WASHINGTON – Is the American sensational oil boom going to be killed by low crude prices? Opinions differ. But so far the optimists still dominate the field.
Plenty of oil
Here are the issues. On the positive side, there is plenty of recoverable oil in America. Much more than industry specialists believed there was just a few years ago. But on the negative side most of the new discoveries are in what the energy people call “unconventional oil”. By this they mean oil trapped in shale formations. This oil can be successfully exploited. But, compared to other oil extracted elsewhere in the US, let alone Saudi Arabia, it is much more expensive to obtain it.
Shale industry needs high oil prices
Which is to say that most US energy companies developing shale oil would like to see a crude price at or above $ 90 per barrel. When oil is at $ 100 or above, everybody makes money. Therefore most companies are motivated to invest more in order to expand production and profits. But when oil goes and stays below $ 85, as is the case now, many shale oil companies start getting worried, as their profit margins become thinner, given their high production costs.
That said, according to many industry analysts quoted in a recent WSJ story, (US Boom Can Stand Further Fall In Oil Prices, October 30, 2014), many if not most shale oil producers can stay in business with crude prices as low as $ 60 per barrel, or even $ 50. Some can make money when oil is at 40.
Of course, this does not mean that all of them will prosper, no matter how low the price the oil. Much depends on the size and financial conditions of the company, how much debt they have, and where they are drilling. Relatively unexplored regions usually entail higher risks, and therefore higher costs. As a rule, small oil companies, and there are many of them in the shale industry, have weaker foundations; and therefore they are more vulnerable when profits are smaller.
Still, according to many of the experts quoted in the WSJ article, most companies should be alright. Of course, much will depend on how long oil prices will stay so low.
If crude prices do not go up, for sure at least some US producers will go out of business. Or, at the very least, they will reduce their investments in new operations. And this could be a real problem.
Indeed, depending on the length of this rather unusual low prices season, fewer investments may put an end (or at the very least slow down) to what has been a veritable US oil boom. To be clear, America will continue to be a major oil producer. But the expansion of its energy industry will not keep this frenetic pace.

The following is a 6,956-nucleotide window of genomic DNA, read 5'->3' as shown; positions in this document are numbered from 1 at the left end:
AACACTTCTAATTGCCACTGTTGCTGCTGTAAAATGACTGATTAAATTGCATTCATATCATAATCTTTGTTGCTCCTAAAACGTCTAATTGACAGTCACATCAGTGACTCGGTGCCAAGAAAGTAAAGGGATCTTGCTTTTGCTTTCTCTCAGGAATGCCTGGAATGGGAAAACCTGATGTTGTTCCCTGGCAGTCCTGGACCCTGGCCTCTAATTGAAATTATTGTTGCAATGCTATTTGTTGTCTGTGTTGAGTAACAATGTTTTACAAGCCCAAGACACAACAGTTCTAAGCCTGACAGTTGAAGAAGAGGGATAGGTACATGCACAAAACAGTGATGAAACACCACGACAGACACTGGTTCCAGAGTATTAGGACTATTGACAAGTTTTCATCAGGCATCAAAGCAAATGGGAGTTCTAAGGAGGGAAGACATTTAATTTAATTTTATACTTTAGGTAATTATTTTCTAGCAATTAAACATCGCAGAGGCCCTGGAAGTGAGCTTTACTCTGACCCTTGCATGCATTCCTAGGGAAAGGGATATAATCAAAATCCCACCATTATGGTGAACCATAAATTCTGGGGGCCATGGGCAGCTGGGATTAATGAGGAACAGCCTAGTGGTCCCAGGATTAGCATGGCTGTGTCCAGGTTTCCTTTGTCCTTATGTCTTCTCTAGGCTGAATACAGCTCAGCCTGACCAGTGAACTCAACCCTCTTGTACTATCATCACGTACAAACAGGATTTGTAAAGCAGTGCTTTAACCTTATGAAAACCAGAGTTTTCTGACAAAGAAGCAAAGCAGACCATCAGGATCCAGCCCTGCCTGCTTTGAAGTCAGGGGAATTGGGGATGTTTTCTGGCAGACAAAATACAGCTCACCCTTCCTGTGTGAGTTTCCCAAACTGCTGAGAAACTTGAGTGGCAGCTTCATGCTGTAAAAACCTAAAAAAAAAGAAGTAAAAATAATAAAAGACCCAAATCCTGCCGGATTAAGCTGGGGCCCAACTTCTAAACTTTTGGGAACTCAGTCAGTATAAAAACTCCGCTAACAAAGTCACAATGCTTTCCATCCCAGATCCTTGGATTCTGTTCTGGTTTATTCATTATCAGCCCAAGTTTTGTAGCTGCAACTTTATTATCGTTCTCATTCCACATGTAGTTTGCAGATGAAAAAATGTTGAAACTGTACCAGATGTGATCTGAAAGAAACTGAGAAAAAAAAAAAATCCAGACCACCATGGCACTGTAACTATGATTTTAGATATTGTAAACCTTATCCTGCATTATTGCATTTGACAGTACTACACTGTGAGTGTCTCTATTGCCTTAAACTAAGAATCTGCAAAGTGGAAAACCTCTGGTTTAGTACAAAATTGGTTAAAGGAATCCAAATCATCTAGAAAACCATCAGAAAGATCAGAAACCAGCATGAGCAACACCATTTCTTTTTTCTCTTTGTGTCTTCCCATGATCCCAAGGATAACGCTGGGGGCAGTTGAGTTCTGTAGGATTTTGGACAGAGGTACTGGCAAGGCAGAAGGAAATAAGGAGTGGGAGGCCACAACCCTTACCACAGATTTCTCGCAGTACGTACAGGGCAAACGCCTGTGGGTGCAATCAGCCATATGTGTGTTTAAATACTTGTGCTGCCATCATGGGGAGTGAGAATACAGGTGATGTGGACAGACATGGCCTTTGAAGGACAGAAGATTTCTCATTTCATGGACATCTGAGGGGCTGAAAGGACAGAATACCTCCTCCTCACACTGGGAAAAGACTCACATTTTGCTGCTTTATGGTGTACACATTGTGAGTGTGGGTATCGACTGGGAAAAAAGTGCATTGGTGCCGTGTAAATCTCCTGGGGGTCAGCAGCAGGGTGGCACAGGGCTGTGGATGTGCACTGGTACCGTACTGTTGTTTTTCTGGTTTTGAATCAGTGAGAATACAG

America is in the middle of an oil boom
Consider that America –largely thanks to the ability to develop shale oil– has increased its domestic crude production by about 3 million barrels a day in just a few years. Think of that. Unheard of. Assuming buoyant crude prices and sustained investments, the US is now poised to become the world’s largest oil producer, ahead of Saudi Arabia and Russia, something completely unimaginable just 7 or 8 years ago.
Huge savings, increased energy security
Of course, the issue here is not about the prestige of being “number one”. The issue is huge savings, and an improved balance of payments, while boosting the US economy. On account of its much increased domestic production, America now imports much less oil. This means billions of dollars not sent to OPEC and other oil exporters. This means US wealth spent at home to pay for US produced oil. This means the development of critical energy related know how that later on can be used to develop new resources in other countries. This means tens of thousands of new energy related jobs created at home.
Last but not least, this means enhanced energy security. The less America depends on far away foreign suppliers for the delivery of this absolutely vital source of energy, the better it is.
Can this continue?
So, all told, can this US oil boom continue? May be yes, provided however that old-fashioned Yankee ingenuity will keep surprising us, finding new and better ways to reduce costs associated with shale oil exploration and production. Much progress has been made in a relatively short period of time.
Please, do not forget that a mere decade ago most experts believed that any type of shale oil production was a non starter because it was just too expensive to get this type of oil out of the ground.
More domestic oil is good for America
The unknown here is whether industry can continue to improve its technologies in order to reduce its costs and stay competitive, even when faced with much lower prices and therefore reduced profit margins.
Only time will tell. But it would certainly be a huge benefit for the American economy and for US national security if this incredible oil boom will continue.